For its part, UTA "will do everything we can to support them," said agency spokesman Carl Arky. "There may be some tweaks we will have to look at to better serve Solitude."

UTA uses up to 38 28-seat buses running on 15-minute schedules to serve the canyons during ski season. The ride between 6200 South and Wasatch Boulevard and the ski resorts can take nearly an hour when traffic is flowing smoothly and up to three hours when the canyons are choked with traffic.

(Al Hartmann | Tribune file photo Ski traffic was brisk at the mouth of Big Cottonwood Canyon on this day.

Arky observes that increased transit ridership would alleviate gridlock since each bus can eliminate 10 to 25 cars from the canyons with every trip.

Solitude’s new policy marks the first time visitors will be asked to pay for the convenience of driving into either of the Cottonwood canyons, although numerous fee proposals have been developed in recent years.

Lawmakers authorized the Utah Department of Transportation to toll the canyon roads, but such a levy has yet to be officially proposed.

The U.S. Forest Service proposed a recreation fee for people parking at developed sites in the canyons, but the idea got quashed soon after the change in presidential administrations in 2017. The Cottonwoods are Utah’s busiest public lands for recreation — outside of Zion National Park — seeing more than 4 million visitors a year.

Ski industry backers and conservation activists praised Solitude officials for “sticking their neck out” with a risky move that could go a long way toward decluttering canyon roads.

“Big problems require bold solutions. People would love to have everything not change and ski neck-deep powder and park next to the lift,” said Nathan Rafferty, president of Ski Utah and the state’s top ski industry marketer. “But at the rate Utah is growing, we need to look at new ways to do business.”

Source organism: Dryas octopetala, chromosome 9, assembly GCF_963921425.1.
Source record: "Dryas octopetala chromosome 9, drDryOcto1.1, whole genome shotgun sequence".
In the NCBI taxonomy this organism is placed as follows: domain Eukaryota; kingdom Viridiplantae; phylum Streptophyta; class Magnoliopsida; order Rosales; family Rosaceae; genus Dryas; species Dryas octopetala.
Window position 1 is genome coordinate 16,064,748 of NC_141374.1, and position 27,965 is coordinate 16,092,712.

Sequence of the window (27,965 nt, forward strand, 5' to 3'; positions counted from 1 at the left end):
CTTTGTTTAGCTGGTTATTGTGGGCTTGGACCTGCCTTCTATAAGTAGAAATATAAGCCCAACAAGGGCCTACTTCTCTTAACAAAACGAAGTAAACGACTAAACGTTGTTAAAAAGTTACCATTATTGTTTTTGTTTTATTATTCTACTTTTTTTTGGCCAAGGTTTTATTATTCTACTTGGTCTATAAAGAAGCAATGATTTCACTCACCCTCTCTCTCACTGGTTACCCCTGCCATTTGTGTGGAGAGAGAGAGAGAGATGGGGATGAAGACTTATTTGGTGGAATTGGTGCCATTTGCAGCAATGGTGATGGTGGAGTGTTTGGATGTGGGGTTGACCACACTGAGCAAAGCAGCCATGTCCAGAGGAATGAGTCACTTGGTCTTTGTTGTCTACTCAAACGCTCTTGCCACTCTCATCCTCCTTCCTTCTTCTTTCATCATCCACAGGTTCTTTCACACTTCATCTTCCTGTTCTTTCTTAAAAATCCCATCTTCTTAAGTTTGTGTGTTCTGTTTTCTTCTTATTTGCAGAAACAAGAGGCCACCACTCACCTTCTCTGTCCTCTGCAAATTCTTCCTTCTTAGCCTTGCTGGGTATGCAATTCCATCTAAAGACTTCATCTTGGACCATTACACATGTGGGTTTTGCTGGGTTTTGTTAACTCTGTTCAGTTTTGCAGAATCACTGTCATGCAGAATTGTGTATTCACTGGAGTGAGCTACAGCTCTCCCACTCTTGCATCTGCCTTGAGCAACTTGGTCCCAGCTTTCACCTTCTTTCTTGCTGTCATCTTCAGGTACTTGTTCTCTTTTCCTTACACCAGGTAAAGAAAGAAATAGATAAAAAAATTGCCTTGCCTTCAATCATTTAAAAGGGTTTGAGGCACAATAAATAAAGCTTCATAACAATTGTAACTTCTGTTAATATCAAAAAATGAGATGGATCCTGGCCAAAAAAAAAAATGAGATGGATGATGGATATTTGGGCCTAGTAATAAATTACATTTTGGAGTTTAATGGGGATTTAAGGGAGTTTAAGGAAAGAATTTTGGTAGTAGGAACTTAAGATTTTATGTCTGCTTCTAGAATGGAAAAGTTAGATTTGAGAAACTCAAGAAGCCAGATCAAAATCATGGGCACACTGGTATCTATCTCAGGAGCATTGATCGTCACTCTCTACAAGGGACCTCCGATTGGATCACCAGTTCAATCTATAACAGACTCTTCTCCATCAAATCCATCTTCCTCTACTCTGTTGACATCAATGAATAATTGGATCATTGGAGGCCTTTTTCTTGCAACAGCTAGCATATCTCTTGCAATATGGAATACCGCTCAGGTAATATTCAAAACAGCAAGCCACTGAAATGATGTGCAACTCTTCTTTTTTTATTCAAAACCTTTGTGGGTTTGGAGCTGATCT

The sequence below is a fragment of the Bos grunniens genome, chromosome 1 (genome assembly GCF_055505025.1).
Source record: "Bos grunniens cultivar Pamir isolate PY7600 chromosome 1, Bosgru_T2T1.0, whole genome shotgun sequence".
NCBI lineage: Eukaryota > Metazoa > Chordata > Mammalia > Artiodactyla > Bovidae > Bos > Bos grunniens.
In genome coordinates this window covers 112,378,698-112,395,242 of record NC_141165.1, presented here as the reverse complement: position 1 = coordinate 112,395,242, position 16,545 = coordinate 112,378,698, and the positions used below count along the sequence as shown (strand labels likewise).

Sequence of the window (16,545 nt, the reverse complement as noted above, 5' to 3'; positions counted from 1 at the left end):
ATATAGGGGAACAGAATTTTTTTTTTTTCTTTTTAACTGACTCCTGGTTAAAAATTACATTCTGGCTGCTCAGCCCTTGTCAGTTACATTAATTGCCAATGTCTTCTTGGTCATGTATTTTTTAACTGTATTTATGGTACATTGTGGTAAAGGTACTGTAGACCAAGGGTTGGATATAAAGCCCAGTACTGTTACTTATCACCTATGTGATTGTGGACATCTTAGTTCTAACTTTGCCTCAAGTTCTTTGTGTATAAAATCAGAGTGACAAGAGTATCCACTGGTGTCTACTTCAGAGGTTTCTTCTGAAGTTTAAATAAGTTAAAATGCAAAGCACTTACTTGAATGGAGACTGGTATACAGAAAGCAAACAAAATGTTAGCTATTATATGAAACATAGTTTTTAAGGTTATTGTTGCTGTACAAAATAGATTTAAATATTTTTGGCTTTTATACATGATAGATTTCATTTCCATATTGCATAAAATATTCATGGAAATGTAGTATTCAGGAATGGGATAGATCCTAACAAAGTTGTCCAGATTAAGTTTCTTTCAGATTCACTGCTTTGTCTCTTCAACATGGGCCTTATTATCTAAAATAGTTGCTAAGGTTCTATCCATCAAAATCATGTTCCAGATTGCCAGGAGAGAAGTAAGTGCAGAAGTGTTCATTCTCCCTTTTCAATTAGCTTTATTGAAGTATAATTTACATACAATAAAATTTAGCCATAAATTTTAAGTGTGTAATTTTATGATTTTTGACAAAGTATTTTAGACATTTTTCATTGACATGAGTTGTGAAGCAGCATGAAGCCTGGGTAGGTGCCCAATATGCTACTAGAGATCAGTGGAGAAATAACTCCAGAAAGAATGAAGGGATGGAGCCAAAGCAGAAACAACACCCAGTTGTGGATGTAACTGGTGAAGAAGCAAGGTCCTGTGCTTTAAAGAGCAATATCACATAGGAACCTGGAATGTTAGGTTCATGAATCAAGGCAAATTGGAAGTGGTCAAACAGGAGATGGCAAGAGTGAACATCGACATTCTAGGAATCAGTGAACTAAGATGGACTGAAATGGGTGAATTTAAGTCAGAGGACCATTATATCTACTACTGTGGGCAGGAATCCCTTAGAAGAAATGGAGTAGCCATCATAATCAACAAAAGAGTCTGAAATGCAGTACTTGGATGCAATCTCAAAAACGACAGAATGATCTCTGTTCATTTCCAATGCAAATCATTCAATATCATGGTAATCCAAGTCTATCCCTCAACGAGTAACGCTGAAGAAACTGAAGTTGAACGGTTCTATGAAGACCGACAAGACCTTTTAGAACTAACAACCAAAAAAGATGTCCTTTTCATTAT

Of the four Cottonwood resorts, Solitude’s existing parking best lends itself to controlling access and collecting fees, Rafferty said.

“I’ve got to believe it’s going to be worth it,” he said. “The whole goal is to increase that vehicle occupancy rate from 1.4 to 2.4. If we could do that, it also improves air quality; it helps on the climate issue.”

Solitude’s main 1,200-space lot — with plans for 200 more spaces — is a lagoon with a single access point connecting it to the highway. By contrast, Brighton’s lot abuts the loop road for several hundred feet with several private residences nearby.

At the head of Little Cottonwood Canyon, Alta’s parking is intertwined with the town of Alta. Snowbird skiers park in several lots, accessed by four resort entries.

Snowbird operators are not ready to abandon free parking, although they implemented other ways to reduce traffic, according to resort spokesman Brian Brown.

“We support Solitude’s efforts,” Brown said, “and encourage skiers to utilize UTA."

Last winter, Snowbird debuted a ride-sharing app that has proved successful at getting skiers into one another’s cars. Solitude and Brighton are embracing the app and expect to have versions ready this season. Skiers who use the app to share rides to both resorts can accrue reward points redeemable for prizes or discount lift tickets.

"The most important thing is to do your part to reduce the number of vehicles in the canyon. Our plan from day one was to have something in it for doing the right thing," Brown said. "The app created thousands of carpool trips. The parking team noticed an immediate increase in carpooling."

For its part, Brighton requires single-occupancy vehicles to park in its overflow parking, saving preferred parking for those with three or more occupants, according to Winkler.

This winter, Brighton, which provides night skiing until 9 p.m., will offer a new type of pass that allows guests to ski for a certain amount of time.

“We’ve changed our ticket structure from being a day or night [pass] to a seven-hour or four-hour ticket,” Winkler said. “When somebody comes up, they have the option to not have to get there at 9 [a.m.] to be able to ski as long as they can.”

This way, skier arrivals will be spread out over the day and, hopefully, lighten the traffic load at peak times.